The best time to seal a tooth is immediately after it erupts in the mouth, and so the DentaQuest Oral Health Center strives to set aside extra time at visits for children ages 6 and 11 since the permanent molars are usually erupting at that time. It is also why the DentaQuest Foundation collaborates so closely with school-based health alliances working to improve access to oral health care – and sealants – among children in grade school.

Additionally, with a patient population of over 10,000, the DentaQuest Oral Health Center works in collaboration with the DentaQuest Institute to refine strategies that make patients healthier. And when these best practices are implemented, they actively improve peoples’ health.

2. Prevention and oral health improvement do not take place solely in the dental chair.


Preventive dental visits provide an important opportunity for people to check in on their oral health habits and get evaluations for early signs of not just dental disease, but also chronic diseases like diabetes and hypertension.

Most of us spend two hours a year in a dental office. And, if we are to reconsider the benefit of two annual preventive visits as Carroll suggests, some of us might end up spending even less time with a clinician. So what about the other 8,758 hours?

The differences in the oral health of Carroll and his wife are not because he brushes with an electric toothbrush every day or because she is doing something “wrong” in her routine. Oral health care is more than just brushing and flossing. In fact, it is about more than your teeth and gums.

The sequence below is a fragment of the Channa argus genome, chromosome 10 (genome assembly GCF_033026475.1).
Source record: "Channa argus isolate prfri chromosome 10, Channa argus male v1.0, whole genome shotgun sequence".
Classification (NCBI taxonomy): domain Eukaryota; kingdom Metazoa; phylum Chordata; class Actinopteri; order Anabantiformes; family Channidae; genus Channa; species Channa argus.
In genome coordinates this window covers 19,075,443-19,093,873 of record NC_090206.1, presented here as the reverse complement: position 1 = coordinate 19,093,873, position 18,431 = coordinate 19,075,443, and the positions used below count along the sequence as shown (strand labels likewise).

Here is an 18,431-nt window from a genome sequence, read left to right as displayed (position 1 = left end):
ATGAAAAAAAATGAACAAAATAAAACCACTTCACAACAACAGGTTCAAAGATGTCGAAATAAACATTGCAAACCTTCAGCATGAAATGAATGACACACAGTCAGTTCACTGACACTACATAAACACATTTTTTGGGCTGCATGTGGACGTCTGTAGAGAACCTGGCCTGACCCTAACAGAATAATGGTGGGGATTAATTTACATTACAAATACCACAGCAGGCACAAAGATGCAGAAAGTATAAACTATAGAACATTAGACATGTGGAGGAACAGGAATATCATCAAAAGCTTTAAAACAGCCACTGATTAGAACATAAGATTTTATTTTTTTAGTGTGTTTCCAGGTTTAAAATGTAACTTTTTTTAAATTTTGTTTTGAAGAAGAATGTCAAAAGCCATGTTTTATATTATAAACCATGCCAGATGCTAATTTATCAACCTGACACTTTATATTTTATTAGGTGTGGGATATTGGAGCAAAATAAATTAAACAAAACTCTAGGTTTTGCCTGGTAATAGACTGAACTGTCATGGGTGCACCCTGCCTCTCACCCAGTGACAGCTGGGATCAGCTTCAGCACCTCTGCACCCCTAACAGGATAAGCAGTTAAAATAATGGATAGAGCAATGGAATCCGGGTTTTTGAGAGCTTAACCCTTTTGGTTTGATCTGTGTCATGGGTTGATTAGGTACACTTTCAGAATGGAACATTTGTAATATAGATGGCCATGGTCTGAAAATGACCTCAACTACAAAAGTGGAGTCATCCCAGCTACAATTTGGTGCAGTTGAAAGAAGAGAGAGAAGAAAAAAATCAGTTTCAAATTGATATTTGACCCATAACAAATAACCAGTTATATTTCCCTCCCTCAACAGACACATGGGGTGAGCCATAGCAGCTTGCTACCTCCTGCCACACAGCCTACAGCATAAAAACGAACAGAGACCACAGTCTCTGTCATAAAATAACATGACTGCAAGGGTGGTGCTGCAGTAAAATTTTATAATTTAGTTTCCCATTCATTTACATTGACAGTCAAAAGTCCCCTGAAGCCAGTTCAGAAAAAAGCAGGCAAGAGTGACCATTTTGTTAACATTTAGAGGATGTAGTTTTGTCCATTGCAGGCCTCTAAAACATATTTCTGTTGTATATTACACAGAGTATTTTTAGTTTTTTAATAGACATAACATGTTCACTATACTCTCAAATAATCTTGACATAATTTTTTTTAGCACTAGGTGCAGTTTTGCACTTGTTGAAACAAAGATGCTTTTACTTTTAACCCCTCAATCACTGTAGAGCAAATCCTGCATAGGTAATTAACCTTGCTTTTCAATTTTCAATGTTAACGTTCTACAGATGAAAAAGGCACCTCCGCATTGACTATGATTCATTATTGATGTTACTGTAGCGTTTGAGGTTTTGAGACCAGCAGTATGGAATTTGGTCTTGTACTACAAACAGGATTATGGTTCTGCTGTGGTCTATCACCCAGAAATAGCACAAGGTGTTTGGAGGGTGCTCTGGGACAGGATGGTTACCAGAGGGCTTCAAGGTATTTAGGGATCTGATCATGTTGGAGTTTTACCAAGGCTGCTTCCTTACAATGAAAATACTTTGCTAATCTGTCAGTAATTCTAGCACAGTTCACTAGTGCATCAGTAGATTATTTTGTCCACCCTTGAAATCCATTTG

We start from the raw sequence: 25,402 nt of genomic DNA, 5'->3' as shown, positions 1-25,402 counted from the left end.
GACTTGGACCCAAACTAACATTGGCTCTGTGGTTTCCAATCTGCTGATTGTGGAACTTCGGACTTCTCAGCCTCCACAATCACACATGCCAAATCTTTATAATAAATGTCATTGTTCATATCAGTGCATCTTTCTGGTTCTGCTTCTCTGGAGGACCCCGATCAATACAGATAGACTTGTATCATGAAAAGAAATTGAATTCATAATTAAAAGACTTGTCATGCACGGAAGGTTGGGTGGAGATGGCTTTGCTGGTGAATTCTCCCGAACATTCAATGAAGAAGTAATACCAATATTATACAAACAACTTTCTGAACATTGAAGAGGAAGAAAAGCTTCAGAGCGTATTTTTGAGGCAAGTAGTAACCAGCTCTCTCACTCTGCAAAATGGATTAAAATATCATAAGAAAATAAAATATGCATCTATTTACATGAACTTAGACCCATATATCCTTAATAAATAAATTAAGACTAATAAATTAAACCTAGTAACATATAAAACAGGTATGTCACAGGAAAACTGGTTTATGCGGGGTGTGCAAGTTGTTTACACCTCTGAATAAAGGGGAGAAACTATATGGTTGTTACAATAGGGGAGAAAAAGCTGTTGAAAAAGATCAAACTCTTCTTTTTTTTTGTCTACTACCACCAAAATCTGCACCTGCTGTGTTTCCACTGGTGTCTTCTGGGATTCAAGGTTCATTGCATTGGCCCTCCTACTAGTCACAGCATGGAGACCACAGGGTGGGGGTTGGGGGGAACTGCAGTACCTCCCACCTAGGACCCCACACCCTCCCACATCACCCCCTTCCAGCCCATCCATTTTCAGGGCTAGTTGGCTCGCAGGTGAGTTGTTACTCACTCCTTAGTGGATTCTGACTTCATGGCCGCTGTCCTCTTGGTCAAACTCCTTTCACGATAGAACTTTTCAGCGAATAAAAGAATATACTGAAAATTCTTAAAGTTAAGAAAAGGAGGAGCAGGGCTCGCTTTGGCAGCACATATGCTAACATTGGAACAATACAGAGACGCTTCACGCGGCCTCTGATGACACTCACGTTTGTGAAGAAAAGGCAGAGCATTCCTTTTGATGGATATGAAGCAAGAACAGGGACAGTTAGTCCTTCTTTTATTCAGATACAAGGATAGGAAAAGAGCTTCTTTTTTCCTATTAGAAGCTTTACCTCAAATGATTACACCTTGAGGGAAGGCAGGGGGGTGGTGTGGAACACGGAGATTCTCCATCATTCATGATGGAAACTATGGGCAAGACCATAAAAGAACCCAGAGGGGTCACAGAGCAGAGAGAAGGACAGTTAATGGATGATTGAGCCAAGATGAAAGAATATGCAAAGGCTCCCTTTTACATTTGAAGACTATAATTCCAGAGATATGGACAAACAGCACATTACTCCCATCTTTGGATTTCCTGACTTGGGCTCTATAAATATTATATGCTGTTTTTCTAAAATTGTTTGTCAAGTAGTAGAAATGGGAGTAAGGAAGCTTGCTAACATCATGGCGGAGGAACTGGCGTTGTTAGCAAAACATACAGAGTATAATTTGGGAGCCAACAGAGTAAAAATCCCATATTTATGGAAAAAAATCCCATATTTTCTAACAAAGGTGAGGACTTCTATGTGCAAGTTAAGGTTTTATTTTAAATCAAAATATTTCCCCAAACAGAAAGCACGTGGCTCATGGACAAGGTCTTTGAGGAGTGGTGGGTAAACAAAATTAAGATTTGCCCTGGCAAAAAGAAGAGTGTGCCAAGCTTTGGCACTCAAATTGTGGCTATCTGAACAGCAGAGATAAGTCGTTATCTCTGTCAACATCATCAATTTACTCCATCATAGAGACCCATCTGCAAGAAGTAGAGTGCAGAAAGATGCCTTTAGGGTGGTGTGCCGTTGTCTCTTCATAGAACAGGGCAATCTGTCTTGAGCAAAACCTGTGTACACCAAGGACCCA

To make an impact, we have to take a look at how we pay for oral health care, how our public policies enable it, and how our communities prioritize it, in addition to how we provide it.

Addressing just one of those will not improve oral health care on the larger scale or reduce health care costs, as Carroll aims to do with his recommendations. We know oral health care is indeed critical for overall health. This is why we at DentaQuest look far beyond the dental chair.

For example, as part of Oral Health 2020, the DentaQuest Foundation is investing in efforts to incorporate oral health into the primary education system. Oral health education, screenings, assisted referral, and delivery of preventive care through our schools provide equitable, reliable entry into long-term oral health care.

DentaQuest also champions efforts to include innovative financing models for dental in person-centered approaches to care enabled by the Affordable Care Act (ACA).

Over the last decade, we’ve seen significant movement to transform our health care system into one that improves quality, lowers costs, and makes people healthier. In fact, on the medical side the Triple Aim is starting to be supported by alternative payment and care delivery models that are person-centered and focus on prevention.

Why did that happen? Because experts and advocates knew there had to be a better way forward for a healthier America.


The same is true for oral health. We are beginning to see that it is possible to live in a world where optimal oral health is the expectation, not the exception. We must continue to invest the same transformative energy into improving the oral health of all because you cannot have optimal overall health without optimal oral health.